The people trying to get the characters to live and die the tropes are, basically, the film crew, the director is, you know, the director (heavy handed much?) and the old gods who will destroy everything if they don't get what they want are the audience.
In the end it doesn't work out, the final girl is non-final, two people survive in spite of having it explained to them that this will destroy the world, and sure enough the old gods rise.
The problem comes in that the audience isn't demanding that things happen exactly according to the same old formula, and thus the message of, "You assholes watching this are the reason the characters always suffer and die in the same way," doesn't ring true. Audiences actually have a tendency to respond positively to innovation and change, it's the people making the films (writers, directors, producers) who want to retread the same area again and again.
Thus for it to really work out as the symbols of symbolism that symbolize things in a symbolic kind of way the responsibility for repeated mass murder (character death in horror movies) has to be taken off the shoulders of the old gods and be placed firmly on those claiming to just give the audience/gods what they want.
Will Wildman has a post about that, that and more.
At the time I wrote this:
I kind of wanted to try my hand at that again, thus this post.
Dana is the narrator here:
My hand was shaking as I pointed the gun at Marty, but the more I tried to think about it, the more I realized I'd already made my choice. The people who worked here were monsters, much more so than the creatures they used. Now I was being asked to become one of them. Preform a human sacrifice to save the world.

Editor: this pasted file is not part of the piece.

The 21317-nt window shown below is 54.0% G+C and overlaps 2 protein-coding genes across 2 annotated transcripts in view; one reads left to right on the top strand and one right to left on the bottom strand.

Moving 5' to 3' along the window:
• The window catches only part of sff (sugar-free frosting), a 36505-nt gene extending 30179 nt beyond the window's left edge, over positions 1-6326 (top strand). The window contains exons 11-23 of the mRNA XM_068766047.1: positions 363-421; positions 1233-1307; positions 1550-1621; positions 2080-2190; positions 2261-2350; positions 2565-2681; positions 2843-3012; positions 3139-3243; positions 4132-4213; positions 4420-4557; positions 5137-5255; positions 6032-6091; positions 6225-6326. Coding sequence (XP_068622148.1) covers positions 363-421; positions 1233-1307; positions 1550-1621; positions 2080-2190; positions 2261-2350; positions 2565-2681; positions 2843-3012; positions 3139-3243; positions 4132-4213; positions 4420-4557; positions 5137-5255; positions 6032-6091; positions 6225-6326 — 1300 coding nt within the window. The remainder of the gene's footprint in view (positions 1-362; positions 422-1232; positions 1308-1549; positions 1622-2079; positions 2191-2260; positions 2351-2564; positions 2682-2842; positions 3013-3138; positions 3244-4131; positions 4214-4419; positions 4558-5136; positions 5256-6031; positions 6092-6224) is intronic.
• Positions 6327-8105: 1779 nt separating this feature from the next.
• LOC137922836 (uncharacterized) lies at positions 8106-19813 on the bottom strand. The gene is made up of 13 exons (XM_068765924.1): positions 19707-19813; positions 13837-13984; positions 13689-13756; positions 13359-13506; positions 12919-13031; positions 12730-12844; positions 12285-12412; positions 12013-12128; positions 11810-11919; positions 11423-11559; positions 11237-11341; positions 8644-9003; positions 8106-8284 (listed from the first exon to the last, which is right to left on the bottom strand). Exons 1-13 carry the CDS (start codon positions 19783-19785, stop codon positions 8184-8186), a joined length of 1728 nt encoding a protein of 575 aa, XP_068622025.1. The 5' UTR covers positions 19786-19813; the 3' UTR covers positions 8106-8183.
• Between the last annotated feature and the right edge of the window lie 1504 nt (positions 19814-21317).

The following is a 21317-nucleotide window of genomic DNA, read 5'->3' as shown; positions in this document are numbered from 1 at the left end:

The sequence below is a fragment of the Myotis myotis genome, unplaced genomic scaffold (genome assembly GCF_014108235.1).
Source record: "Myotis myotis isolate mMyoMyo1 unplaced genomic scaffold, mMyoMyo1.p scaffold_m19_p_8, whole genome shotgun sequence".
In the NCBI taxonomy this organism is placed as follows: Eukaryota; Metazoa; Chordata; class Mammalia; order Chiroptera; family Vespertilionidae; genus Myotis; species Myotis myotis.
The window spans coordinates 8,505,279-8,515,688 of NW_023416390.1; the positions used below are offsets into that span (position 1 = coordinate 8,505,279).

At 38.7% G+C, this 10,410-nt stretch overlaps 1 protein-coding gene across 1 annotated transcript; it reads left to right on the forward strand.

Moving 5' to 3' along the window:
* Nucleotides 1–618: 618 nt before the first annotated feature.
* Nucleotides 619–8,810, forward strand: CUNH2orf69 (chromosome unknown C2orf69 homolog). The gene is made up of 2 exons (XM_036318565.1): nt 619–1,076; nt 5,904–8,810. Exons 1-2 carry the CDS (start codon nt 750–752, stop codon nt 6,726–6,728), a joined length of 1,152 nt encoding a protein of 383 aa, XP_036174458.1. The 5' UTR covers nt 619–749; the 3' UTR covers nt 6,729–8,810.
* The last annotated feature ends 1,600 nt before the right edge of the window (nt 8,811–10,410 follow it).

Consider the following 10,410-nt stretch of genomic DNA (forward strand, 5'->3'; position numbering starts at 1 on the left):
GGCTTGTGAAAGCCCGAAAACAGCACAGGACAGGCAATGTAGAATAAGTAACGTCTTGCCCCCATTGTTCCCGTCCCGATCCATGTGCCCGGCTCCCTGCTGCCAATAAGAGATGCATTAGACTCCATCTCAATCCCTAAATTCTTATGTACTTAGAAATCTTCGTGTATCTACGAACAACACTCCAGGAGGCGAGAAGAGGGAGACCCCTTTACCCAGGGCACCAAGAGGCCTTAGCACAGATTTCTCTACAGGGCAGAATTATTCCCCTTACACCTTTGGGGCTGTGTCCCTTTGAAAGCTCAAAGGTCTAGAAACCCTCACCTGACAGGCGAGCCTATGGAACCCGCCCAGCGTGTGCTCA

My finger never went near the trigger.
I lowered the gun. We'd face whatever came, and if humanity did fall we'd go down fighting, not as colluders.
Marty's look of relief changed to horror as he saw something behind me. Together we fought off the werewolf and then waited for the apocalypse to begin.
At first I thought that it had all been a lie. The gods were a way for the director and her workers to avoid taking personal responsibility for the murders they got some kind of perverse joy out of committing.
Then some lower level workers came to us, and showed us the truth. The gods were real, and they were sleeping just fine. Better than they had in decades even. That changed everything for those workers, and they were ready for revolution.
Maybe the gods just wanted a story, maybe they'd been waiting for something new, maybe they liked sleeping or had no desire to destroy the world.
Whatever the case, they weren't rising to kill the world, which meant the sacrifices, all the sacrifices, had been unnecessary. Around the world the directors of the various facilities had hard questions to answer. Why did they insist on killing people when it wasn't needed? Why had they tricked their employees into becoming accomplices in repeated, unnecessary, mass murders? Where had the whole five archetypal sacrifices idea come from anyway?
Some directors were able to argue that the failed sacrifices were, collectively, close enough, and thus avoid being dethroned or worse. But not here.
The workers who showed us the truth offered us a place in their uprising, a chance to avenge our fallen friends. We were there to see as the overseers of these sick proceedings, not just the director but everyone who had been in charge, had to face the underlings they'd turned into murderers with their lies about the fate of the world along with the monsters they usually unleashed on innocents.
The world went on, the sun came up, the sun went down, and the gods continued to be monitored. But those who had fed their own bloodthirsty urges by pretending the sacrifices were what the gods wanted were brought to a manner of justice. Granted it was one as twisted as they were, but since they had all of the power on their side those opposing them had to use every tool available.